Sydney Terroso

Sydney Terroso is a senior from York, PA graduating with a degree in Psychology. While her absolute favorite course during her time at Yale has been Autism and Related Disorders, the EDST Senior Colloquium and Project course has been the most impactful. “I have received more feedback from mentors and peers in EDST 400 and EDST 410 than in most of my other courses combined!” she explains. “It has been a tough process, but through this process, I have learned so much about my capstone topic and the many tangential topics my project encompasses.”
Sydney’s capstone project was sparked this past summer while she completed research for her psychology thesis on group therapy’s effect on the social-communicative skills and quality of life of autistic adults. As she sat in on group therapy sessions week after week, she couldn’t help but wonder why many of her participants felt failed by their educational experience. Once she started discussing it with them, she learned that many of their “educational experiences centered around the fact… that they were constantly being told what was wrong with them, instead of focusing on their strengths and adjusting their environment to fit their needs.”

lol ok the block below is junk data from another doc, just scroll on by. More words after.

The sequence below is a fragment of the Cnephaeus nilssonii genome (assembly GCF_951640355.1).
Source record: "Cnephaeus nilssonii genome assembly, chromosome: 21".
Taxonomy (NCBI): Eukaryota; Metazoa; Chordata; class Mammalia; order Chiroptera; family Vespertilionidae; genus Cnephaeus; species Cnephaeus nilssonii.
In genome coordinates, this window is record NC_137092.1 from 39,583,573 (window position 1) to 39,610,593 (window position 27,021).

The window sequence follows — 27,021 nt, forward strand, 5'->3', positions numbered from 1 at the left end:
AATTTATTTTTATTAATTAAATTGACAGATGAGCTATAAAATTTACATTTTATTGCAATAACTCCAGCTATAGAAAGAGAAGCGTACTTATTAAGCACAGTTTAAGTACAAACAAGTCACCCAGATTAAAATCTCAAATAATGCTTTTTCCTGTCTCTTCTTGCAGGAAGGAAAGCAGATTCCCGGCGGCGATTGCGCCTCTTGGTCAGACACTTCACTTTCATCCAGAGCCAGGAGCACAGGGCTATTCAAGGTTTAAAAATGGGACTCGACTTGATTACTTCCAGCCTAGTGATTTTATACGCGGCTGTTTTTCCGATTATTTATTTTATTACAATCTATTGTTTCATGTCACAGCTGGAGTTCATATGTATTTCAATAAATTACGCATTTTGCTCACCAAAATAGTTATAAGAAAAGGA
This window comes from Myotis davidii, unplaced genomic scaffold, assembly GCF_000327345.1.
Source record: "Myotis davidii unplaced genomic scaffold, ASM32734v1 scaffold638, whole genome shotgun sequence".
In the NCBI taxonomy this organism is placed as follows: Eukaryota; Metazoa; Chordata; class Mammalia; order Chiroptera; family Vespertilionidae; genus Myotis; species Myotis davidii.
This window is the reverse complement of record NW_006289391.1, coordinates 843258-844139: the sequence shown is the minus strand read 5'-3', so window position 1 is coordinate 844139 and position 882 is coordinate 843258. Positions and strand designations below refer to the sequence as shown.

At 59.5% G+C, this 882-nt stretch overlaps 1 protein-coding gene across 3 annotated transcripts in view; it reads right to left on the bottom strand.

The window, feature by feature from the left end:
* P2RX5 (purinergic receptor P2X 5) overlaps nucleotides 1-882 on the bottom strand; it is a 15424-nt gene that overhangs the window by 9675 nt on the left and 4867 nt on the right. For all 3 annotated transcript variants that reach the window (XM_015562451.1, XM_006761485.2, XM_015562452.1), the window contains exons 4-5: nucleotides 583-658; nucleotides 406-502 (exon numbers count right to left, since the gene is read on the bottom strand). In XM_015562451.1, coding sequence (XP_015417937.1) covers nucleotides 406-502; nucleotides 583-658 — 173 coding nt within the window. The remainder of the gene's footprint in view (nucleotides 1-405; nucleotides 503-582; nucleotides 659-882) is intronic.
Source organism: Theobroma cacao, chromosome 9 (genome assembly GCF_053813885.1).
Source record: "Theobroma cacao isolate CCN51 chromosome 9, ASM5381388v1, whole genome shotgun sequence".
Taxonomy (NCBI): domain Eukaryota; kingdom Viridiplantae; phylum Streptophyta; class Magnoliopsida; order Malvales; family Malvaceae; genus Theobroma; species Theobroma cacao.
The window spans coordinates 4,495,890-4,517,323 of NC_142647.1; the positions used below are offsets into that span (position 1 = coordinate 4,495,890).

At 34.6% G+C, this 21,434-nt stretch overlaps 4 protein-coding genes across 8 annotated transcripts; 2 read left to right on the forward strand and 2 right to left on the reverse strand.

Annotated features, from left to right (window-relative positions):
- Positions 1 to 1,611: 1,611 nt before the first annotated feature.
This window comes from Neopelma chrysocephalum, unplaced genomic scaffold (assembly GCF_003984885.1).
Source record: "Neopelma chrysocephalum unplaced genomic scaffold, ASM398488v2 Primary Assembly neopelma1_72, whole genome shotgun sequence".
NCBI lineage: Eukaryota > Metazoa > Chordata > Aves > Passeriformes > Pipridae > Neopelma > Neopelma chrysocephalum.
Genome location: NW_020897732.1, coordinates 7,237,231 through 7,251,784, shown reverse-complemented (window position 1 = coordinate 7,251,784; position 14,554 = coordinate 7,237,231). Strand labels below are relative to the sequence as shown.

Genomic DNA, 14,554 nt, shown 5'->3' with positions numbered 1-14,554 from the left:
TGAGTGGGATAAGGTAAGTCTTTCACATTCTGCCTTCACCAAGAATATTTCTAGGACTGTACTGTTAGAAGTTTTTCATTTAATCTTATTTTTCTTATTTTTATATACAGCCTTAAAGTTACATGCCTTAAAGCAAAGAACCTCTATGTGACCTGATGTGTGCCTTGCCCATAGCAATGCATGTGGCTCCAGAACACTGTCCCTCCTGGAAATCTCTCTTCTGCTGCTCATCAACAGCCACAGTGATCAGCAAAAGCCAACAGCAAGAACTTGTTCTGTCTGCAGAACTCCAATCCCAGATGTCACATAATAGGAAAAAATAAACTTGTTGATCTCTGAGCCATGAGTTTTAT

From this experience and through engagement with current special education pedagogy, disability theory, and queer theory, she decided to center her capstone on the social model of disability. This is the model, she argues, that should be utilized in schools to better support autistic students. “Instead of seeing autism as an inherent problem within a student that needs to be fixed or cured…,” she says, “[we need to] identify and address external environmental, attitudinal, and organizational factors in society that make it difficult for disabled individuals to function in society.” In addition to discussing the merits of the social model of disability, her capstone compiles preliminary recommendations on how elementary school teachers can implement the social model of disability within the classroom.
Post graduation, Sydney is excited to spend two years performing research in the Ventola Lab at the Yale Child Study Center, after which she hopes to apply to a PhD program for clinical psychology.